Sara, I love making those connections between different kinds of art. Along the same lines, I find that I learn more from non-library conferences than I do from library conferences.

    I am not sure about Breaking Bad yet, either. I’m still curious enough to watch the next episode, but I feel like I might hit a wall.

    Lori, Thanks for the tip–I subscribed.

  5. momster
    Posted November 6, 2011 at 7:52 pm | Permalink

    I’ve been listening to a Dominick Dunne novel.He doesn’t do true stories of the very wealthy as well as Capote,but I still find this book riveting.It is pretty densely packed with info on crime among other things.He isn’t “literary”but he is good.And I’m reading “Black Creek Crossing” by John Saul.That will be followed by the book for the next Murder Loves Company.I download podcasts and listen to them sometimes late,or while waiting for appointments.I will let you know,for sure:-)

  6. momster
    Posted November 7, 2011 at 6:22 pm | Permalink

    Gotta say the Bryan Cranston interview is good.I’m doing other things as I listen,and it is pleasant.I’m not a huge Breaking Bad fan.I do like this actor though.I like the way he has a long time to make his points.He is quite open and gives very goos insights into the business and his art.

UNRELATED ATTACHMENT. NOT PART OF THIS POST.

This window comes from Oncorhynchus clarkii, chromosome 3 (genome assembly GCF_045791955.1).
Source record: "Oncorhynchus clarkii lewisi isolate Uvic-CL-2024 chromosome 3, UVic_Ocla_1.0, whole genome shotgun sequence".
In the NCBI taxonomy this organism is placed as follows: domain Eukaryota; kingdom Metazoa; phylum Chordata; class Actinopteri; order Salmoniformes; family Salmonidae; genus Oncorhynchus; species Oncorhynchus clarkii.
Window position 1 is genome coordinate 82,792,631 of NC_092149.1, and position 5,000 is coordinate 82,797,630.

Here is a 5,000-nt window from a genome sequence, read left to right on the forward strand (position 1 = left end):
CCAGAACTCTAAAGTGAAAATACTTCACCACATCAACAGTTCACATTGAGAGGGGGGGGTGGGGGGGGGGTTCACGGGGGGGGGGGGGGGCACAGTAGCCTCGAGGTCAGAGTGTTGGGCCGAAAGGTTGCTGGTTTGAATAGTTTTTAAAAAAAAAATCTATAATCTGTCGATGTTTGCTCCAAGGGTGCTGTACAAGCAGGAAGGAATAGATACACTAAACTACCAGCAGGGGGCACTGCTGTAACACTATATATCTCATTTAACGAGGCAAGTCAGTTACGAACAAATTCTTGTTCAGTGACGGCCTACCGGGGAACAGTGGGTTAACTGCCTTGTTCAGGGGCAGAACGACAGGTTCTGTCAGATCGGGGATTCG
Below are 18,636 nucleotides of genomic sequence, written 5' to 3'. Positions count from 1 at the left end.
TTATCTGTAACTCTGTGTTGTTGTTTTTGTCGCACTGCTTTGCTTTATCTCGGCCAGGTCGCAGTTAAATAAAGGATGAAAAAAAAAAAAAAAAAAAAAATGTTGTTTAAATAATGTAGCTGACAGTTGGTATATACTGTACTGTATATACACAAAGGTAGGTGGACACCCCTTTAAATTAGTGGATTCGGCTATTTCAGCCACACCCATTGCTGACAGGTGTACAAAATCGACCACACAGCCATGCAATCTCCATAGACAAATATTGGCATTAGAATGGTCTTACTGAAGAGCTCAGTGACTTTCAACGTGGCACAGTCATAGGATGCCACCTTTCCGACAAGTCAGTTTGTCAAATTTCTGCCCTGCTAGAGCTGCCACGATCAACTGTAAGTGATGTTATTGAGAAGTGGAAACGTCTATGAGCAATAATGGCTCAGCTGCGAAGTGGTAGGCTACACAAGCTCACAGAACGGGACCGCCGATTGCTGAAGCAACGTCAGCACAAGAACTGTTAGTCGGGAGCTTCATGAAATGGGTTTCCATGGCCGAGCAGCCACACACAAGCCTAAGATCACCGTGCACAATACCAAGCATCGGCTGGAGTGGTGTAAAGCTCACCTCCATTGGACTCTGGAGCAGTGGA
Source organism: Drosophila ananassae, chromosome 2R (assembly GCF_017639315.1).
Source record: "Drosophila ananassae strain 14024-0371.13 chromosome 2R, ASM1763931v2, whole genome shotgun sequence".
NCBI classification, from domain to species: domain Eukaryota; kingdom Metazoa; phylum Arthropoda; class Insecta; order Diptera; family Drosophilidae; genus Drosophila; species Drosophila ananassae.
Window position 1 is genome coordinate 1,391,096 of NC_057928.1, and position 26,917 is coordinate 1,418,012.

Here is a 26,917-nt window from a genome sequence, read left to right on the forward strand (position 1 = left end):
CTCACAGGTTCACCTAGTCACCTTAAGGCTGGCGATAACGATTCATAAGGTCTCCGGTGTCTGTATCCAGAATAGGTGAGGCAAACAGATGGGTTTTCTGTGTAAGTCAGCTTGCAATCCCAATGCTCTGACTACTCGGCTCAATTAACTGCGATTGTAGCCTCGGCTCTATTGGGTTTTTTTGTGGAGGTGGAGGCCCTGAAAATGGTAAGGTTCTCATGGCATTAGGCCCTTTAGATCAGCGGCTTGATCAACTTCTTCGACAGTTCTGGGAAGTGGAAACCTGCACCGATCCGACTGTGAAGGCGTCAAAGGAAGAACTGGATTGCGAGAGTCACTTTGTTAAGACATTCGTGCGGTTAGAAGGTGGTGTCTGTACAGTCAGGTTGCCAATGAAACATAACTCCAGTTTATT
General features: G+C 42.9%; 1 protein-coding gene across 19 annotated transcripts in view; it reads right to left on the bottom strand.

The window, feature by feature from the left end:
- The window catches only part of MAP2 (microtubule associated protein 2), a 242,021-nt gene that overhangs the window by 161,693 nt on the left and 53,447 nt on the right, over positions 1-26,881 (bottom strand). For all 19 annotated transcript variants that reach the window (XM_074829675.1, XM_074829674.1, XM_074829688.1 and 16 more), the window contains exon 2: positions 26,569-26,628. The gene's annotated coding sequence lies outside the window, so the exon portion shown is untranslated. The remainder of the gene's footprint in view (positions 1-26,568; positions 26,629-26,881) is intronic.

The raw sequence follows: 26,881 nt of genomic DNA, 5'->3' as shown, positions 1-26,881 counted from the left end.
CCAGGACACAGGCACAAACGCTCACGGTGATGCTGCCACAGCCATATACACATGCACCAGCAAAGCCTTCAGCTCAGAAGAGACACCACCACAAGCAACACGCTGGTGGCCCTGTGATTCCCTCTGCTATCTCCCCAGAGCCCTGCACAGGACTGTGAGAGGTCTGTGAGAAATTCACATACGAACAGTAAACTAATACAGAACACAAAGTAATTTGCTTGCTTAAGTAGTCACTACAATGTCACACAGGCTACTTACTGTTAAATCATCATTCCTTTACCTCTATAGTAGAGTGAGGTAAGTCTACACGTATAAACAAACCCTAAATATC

7. adrienne
    Posted November 7, 2011 at 7:26 pm | Permalink

    I’m glad you’re enjoying it! I’m just now listening to his interview with Ira Glass (http://wtfpod.libsyn.com/episode-117-ira-glass), which has been really, really interesting. I love This American Life, but I didn’t know a whole lot at all about Glass or how that show started.

  8. momster
    Posted November 7, 2011 at 8:13 pm | Permalink

    I’m doing laundry and listening to the Hamm interview.This IS a really good show–and I’m not easily amused!

  9. olivia
    Posted November 8, 2011 at 8:10 am | Permalink

    I listened to you when you brought it up! I’m just too busy with the Nerdist podcast. :)

  10. adrienne
    Posted November 8, 2011 at 11:07 am | Permalink

    I downloaded a Nerdist, but I haven’t listened to it yet. And did you see that Marc Maron interviewed the Nerdist? Pretty recently, too, I think.

  11. olivia
    Posted November 8, 2011 at 10:44 pm | Permalink

    oooh, which Nerdist? You know I recommend Penn :)

  12. Posted November 9, 2011 at 9:55 am | Permalink

    I finally listened to one today, the one with Seth Myers, which had me laughing outloud in many spots. Thanks!

  13. adrienne
    Posted November 9, 2011 at 11:09 am | Permalink

    You’re welcome! I swear, I listen to about one a day. I don’t know what I’ll move up to when I’m caught up.

2 Trackbacks

  1. [...] You, which was an intriguing title. When I investigated further, I found that Marc Maron (of the WTF podcast you should all be listening to) was also a contributor, so I put the book on [...]

  2. [...] listened to enough episodes of WTF that I thought it was probably time to attempt a list of my ten favorite episodes. I should note [...]